Eczema Education

To the average person, eczema may seem like a mild irritation, but to families dealing with eczema, it can be an overwhelming skin condition that affects every aspect of their life. It can also be a sign of bigger things – in young kids, eczema is often linked to asthma and allergies.

As Jo-Anne St-Vincent and Shauna Filuk, nurses and certified asthma and allergy educators with the Children’s Allergy & Asthma Education Centre (CAAEC), were working with their young patients with asthma and food allergies, they saw that many families were also dealing with eczema, but not getting the educational resources or support they needed.

“Eczema really affects quality of life. I wasn’t aware of how much eczema affects many aspects in their life,” says Shauna. “Families are up all night, dealing with children that are scratching and irritable and can’t sleep because of itch and the pain of broken skin.”

Jo-Anne adds that the constant itch can negatively impact attention span and temperament, and scratching can further damage the skin and keep the child in a constant itch-scratch cycle, causing scarring and discolouration.

In addition, some experts believe that young children who develop eczema are developing food allergies through the broken skin.

“It’s a new way of thinking, but if that’s true, managing eczema well may prevent food allergies very early on in life,” says Shauna.

Realizing that eczema was a part of the allergic disease umbrella that was not being addressed in the province, the two nurses applied for funding to begin a program to offer this much-needed support.

With a small grant from the Canadian Allergy and Asthma and Immunology Association (CAAIF), the two nurses did a needs assessment and literature search. With that knowledge in hand, the CAAEC applied for and received a Children’s Hospital Advisory Committee grant from The Children’s Hospital Foundation to develop an education program for families of children under the age of five with moderate to severe atopic dermatitis (eczema).

The funding allows the nurse educators to spend individualized time with families explaining treatment plans and providing support. Parents are able to ask questions, get personalized tips for their child’s skin, and have hands-on support with cream application and techniques. Topics covered include how much medicine and cream to apply, how to use baths and water to hydrate the skin effectively, and which triggers, such as soaps or clothing items to avoid. Although eczema tends to have moments of flare-ups then improvement, Jo-Anne and Shauna have seen a vast improvement overall during follow-up visits.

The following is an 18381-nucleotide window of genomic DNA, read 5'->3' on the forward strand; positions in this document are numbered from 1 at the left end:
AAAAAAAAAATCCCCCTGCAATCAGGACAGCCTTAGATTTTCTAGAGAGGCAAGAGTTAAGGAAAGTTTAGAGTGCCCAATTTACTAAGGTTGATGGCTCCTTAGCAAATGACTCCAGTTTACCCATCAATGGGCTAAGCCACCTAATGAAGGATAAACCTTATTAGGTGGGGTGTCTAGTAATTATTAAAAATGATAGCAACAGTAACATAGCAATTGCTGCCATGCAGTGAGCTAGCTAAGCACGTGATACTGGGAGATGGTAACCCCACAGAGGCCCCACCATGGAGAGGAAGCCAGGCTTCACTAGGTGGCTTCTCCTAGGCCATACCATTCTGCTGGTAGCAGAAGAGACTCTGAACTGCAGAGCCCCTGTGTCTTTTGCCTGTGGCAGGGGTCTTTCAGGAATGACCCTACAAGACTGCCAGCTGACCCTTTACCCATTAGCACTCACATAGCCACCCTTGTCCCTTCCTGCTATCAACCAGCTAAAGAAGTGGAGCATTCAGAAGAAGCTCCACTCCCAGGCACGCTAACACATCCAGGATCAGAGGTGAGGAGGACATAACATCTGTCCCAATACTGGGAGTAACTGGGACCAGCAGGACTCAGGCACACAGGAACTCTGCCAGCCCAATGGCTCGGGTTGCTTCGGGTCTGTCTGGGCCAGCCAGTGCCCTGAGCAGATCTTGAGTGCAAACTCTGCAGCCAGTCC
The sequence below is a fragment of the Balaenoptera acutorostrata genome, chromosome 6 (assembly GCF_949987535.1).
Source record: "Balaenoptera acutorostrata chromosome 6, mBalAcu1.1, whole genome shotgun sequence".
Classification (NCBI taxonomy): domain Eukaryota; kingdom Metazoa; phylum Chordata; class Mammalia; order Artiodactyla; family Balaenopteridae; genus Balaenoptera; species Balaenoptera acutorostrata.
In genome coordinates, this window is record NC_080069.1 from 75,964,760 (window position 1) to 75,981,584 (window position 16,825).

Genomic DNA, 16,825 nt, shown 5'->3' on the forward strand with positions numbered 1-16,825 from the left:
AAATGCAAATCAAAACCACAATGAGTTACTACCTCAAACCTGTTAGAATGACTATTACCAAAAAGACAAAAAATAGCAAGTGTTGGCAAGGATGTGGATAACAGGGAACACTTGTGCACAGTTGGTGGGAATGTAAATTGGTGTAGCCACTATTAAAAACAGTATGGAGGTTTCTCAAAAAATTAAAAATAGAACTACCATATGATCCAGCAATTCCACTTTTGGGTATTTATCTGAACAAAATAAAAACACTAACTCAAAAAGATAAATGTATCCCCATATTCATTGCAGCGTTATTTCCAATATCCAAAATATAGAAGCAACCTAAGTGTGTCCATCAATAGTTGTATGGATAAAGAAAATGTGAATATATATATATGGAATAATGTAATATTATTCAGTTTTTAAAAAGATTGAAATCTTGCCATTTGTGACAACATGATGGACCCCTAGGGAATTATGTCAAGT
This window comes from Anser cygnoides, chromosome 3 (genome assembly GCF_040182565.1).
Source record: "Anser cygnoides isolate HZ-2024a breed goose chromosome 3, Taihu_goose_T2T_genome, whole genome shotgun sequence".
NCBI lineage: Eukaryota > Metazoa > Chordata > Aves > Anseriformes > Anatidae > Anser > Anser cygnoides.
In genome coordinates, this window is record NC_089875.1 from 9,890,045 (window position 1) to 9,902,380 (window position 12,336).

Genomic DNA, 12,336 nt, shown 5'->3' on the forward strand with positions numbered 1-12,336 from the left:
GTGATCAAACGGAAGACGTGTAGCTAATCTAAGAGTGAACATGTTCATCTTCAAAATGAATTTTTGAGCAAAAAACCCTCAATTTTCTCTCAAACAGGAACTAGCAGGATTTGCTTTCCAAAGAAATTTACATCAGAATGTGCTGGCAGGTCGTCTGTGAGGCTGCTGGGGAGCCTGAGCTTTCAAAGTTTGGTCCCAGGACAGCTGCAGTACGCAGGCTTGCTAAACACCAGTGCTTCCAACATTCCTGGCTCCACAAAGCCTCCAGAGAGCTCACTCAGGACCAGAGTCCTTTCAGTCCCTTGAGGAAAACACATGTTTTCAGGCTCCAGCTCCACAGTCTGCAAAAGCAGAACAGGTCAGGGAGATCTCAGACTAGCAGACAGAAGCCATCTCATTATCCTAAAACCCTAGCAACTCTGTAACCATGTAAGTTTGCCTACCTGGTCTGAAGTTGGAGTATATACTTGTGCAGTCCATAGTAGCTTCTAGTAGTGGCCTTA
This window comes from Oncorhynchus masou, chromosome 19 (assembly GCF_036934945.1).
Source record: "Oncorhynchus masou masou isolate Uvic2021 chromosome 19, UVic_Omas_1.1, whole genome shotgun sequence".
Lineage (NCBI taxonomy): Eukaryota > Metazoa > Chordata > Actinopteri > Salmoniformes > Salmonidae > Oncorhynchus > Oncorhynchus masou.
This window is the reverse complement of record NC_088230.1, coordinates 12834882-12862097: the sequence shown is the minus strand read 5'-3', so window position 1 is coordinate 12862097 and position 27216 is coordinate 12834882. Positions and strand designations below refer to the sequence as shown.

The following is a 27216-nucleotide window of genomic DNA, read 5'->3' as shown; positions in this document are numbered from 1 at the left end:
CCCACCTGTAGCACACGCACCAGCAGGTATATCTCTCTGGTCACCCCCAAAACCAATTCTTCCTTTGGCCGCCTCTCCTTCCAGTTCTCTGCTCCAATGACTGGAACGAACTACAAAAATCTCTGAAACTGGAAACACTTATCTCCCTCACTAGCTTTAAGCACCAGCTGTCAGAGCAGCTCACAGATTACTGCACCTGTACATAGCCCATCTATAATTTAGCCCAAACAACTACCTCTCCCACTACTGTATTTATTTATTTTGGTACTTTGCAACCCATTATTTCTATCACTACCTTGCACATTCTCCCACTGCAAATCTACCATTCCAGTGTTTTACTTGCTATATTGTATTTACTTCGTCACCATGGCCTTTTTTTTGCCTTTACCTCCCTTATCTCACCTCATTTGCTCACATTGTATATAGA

“We help them to understand the chronic nature of eczema – and it is chronic. We are their partners for a long time because these skin conditions are going to last a long time,” says Shauna. “We’ve heard from families that have said, “We’ve gone to our pediatrician so many times, to dermatologists, and this is the first time someone has sat with us and the creams to really show us how much cream to use.”

“We can’t heal eczema, we can only control it,” adds Jo-Anne.

“Once families understand that daily management is required long term and begin to put the treatment plan into practice, they begin to see improvements. The intensity of the care required to treat eczema is time consuming and can be exhausting. With good understanding and outside support, families seem better able to cope.”

In addition to individualized appointments, Jo-Anne and Shauna have created printed resources that can be used for in-patient and out-patient teaching. Jo-Anne and Shauna also provide assistance on the wards if children are admitted due to their eczema, and hold telehealth seminars to educate medical professionals in remote Manitoba communities.

Families can be referred for education by other health care professionals and physicians. “A lot of doctors or allergists we work with say they just don’t have the time that is needed for families to clearly understand the entire eczema treatment plan. We’ve been thrilled with the support and enthusiasm received by our colleagues in the field of allergy and dermatology. Our experience is that doctors are excited about the opportunity to have someone sit down with their patients and help them,” says Jo-Anne.

Thanks to the grant from the Children’s Hospital Foundation, the CAAEC has been able to devote time to this important matter. While maintaining their regular roles as allergy educators, the funding provided Jo-Anne and Shauna with the support and time needed to work additional hours to increase their eczema knowledge and skills.

Once the eczema education program is fully developed, the goal will be for the CAAEC to absorb the program into its everyday responsibilities. Jo-Anne and Shauna will teach their colleagues so more and more families can receive support.

“Our hope is that all staff at the Children’s Hospital who works with children with eczema becomes very knowledgeable in terms of managing eczema on a daily basis and during acute flare-ups and that they know to refer families to the CAAEC for ongoing support and education,” says Jo-Anne.

The pair is grateful for the funding that has made their impactful work possible, as well as the support from the medical community. Without the thoughtful gifts from donors like you, none of this would have been possible.